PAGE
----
Monday, March 2, 2009

Chesapeake Trims Production

Chesapeake Energy announced today that it will reduce its production by approximately 7% because of low commodity prices. This business decision is a natural reaction to a poor price environment. If you can control the outflow of oil and gas, you might as well not produce more than you need to keep your company's doors open and lights on when prices are low. Once commodity prices increase, companies will increase production and see greater profits.

CEO Aubrey McClendon had a frightening statement as part of the announcement, "During March 2009, most Mid-Continent natural gas prices at major interstate pipeline delivery points will average around $2.70 per thousand cubic feet, a price at which most natural gas production is unprofitable." Zoikes! You hate to hear that. Of course, he's been wrong a lot lately, but usually because he's too optimistic. Maybe since he lost most of his Chesapeake stock to margin calls in 2008 he now is more pessimistic (or realistic). McClendon said that he expects further cuts in drilling that should lead to a re-balancing of supply and demand toward the end of 2009.

The low price environment has the potential for great gains for a company that is willing to continue to invest in new properties and drilling operations. Investing now will allow a company to be in position to really turn on the spigot when prices increase. Of course, such a company would need lots of capital, a visionary leader and board of directors, and b*lls of steel. Unfortunately, all of the oil and gas companies of any size in this market are publicly traded and are slaves to the stock market and the analysts, which makes them prone to short-term (and often short-sighted) decision making.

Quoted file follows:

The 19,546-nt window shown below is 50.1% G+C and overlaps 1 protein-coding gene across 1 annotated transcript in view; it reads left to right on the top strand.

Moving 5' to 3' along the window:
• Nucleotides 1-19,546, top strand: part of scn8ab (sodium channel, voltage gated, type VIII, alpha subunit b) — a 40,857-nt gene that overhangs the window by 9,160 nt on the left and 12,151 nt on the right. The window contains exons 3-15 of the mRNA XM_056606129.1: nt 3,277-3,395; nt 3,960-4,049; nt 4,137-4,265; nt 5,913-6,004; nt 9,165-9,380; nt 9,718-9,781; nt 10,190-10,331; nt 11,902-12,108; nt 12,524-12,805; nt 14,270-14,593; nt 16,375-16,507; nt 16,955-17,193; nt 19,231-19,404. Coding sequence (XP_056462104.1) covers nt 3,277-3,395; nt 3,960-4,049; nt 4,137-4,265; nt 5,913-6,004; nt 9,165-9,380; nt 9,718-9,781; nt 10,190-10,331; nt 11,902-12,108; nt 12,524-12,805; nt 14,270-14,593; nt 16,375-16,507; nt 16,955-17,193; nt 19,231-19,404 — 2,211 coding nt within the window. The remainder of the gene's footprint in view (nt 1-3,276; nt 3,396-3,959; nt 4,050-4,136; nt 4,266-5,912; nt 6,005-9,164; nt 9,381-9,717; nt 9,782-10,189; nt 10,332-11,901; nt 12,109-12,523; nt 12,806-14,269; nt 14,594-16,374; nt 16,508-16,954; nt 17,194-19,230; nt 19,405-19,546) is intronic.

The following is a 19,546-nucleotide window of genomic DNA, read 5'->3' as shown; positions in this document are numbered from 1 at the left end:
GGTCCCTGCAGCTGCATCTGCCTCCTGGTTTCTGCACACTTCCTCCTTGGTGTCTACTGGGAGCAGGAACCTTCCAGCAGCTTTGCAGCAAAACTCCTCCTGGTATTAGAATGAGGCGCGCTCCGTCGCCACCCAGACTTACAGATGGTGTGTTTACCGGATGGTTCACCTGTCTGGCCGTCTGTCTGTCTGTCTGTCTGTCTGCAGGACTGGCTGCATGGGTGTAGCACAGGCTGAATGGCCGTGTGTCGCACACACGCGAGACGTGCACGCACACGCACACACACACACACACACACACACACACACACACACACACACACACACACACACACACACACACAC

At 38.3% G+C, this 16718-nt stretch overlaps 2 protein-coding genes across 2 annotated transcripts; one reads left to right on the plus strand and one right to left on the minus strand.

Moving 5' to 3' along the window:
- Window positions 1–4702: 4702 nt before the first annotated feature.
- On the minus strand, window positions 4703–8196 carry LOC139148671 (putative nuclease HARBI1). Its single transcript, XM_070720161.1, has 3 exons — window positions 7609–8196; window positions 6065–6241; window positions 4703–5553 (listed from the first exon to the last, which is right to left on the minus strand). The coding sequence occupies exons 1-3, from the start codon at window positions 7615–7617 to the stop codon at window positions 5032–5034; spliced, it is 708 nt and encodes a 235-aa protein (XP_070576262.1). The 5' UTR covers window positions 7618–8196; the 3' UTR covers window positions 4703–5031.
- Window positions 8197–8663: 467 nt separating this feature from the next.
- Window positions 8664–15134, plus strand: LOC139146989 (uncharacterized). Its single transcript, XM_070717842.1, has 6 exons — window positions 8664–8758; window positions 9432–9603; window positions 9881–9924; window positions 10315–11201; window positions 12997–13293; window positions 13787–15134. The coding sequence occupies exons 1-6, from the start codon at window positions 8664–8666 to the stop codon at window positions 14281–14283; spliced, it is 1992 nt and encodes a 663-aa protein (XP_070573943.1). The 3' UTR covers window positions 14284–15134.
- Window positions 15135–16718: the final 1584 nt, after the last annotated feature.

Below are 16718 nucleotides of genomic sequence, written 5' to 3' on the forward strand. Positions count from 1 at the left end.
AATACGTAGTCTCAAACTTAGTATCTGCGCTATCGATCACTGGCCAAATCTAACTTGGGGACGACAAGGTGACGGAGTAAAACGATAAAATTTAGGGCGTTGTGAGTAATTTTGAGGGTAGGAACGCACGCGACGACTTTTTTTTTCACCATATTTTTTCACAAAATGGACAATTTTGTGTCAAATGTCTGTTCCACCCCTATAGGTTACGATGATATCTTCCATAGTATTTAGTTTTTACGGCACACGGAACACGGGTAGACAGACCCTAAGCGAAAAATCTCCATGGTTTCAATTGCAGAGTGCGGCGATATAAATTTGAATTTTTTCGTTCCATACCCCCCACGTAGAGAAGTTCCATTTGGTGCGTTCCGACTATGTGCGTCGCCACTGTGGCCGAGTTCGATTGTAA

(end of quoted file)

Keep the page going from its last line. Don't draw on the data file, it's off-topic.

Chesapeake also announced that it is willing to change the terms of the joint venture agreement with Plains to allow them to forgo the upcoming $800 million payment. Doing so would change the ownership terms of the JV property in Chesapeake's favor, so it's no gimme that Plains will accept this deal.

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